Here at the Humane Society the health and safety of the animals in our care, our customers, and the public are our top priorities. Therefore, it has been extremely disheartening to all of us here to know that illness was associated with a fun event we held in our shelter.
When several Humane Society staff members became ill we assumed that we had all caught the same virus. It wasn’t until more than 2 weeks after our March 31st Petting Zoo, long after all of us had recovered, that we found out that our illness was likely caused by cryptosporidium and that others who attended the Petting Zoo had also been ill. We follow a very thorough cleaning protocol at the shelter using strong bleach solutions and cleaners specifically made to work against animal diseases but unfortunately, as we discovered, cryptosporidium is very resistant to bleach and many other chemicals. (You can read our initial posts about crypto here.) We encouraged hand-washing at the petting zoo, but crypto can live on surfaces for a few hours so it’s possible that it was spread around even to non-animal areas such as a counter or a door-handle between the time an animal was handled to the time hands were washed.
Several of our animals also tested positive for cryptosporidium after the event. Of those animals, few showed any symptoms and all appear healthy now, however it is still possible for them to shed the parasite in their stools for up to 5 weeks. To prevent any further spread of cryptosporidium we have closed our animal rooms off to the public and our staff is using strict isolation methods to prevent it from spreading to the other areas of the shelter. In a kennel environment with so many animals housed close together, it is easy for illnesses to spread around but we are vigilant to keep all of our kennel areas separated and use separate cleaning tools for each room which are sanitized and separate litter scoops for each cat which are sanitized. We are continually reviewing our methods to find areas for improvement and we have made GREAT strides in this area over the past year but no method will be completely fool-proof.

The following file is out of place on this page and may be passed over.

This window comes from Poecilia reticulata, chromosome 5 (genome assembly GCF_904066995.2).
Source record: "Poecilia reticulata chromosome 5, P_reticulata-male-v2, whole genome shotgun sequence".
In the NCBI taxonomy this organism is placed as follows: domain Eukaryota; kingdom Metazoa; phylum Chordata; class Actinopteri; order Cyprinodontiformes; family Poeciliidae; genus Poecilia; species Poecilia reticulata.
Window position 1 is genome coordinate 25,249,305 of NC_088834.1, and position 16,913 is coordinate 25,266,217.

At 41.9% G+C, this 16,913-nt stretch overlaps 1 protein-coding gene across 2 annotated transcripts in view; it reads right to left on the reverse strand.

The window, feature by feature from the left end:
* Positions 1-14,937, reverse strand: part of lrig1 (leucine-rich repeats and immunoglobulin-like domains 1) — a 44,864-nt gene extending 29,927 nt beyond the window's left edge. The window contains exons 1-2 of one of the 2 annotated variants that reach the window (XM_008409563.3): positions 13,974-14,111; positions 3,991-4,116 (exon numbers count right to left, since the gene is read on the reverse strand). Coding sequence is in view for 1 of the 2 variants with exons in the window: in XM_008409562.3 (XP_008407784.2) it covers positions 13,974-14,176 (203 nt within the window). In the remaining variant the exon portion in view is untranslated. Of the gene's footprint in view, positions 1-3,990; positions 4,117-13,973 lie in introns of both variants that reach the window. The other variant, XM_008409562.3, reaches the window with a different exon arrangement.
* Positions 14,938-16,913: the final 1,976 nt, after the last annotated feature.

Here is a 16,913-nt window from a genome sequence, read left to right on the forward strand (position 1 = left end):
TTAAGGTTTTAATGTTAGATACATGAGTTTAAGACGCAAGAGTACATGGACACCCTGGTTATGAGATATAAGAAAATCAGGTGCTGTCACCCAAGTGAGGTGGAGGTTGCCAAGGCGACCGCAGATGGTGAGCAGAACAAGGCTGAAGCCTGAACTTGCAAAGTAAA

Cryptosporidium is scary sounding, and certainly in individuals with compromised immune systems it can cause very serious illness. It’s important to note, however, that for most people and animals it is not life-threatening. Cryptosporidium is not uncommon in this area, especially in farm animals, and the best way to prevent its spread is to wash your hands thoroughly with warm water and soap. With that you are not killing the organism, but rather washing it off your hands. Hand sanitizer does not work that way and it does NOT kill cryptosporidium or several other organisms that can make people sick.
We will be retesting all of our animals and hope to resume adoptions later in May. We have sanitized all areas of the shelter with peroxide-based cleaners that are the most effective against cryptosporidium so pets and people in our retail, grooming and boarding areas are at no greater risk here than they would be in any other public space. We are hopeful that our community knows that we take the health and safety of our human and animal guests very seriously. We have learned from this experience and are ready to move forward.
We will continue to improve how we do things at the Humane Society and we hope you – our community – will continue to support us along the way.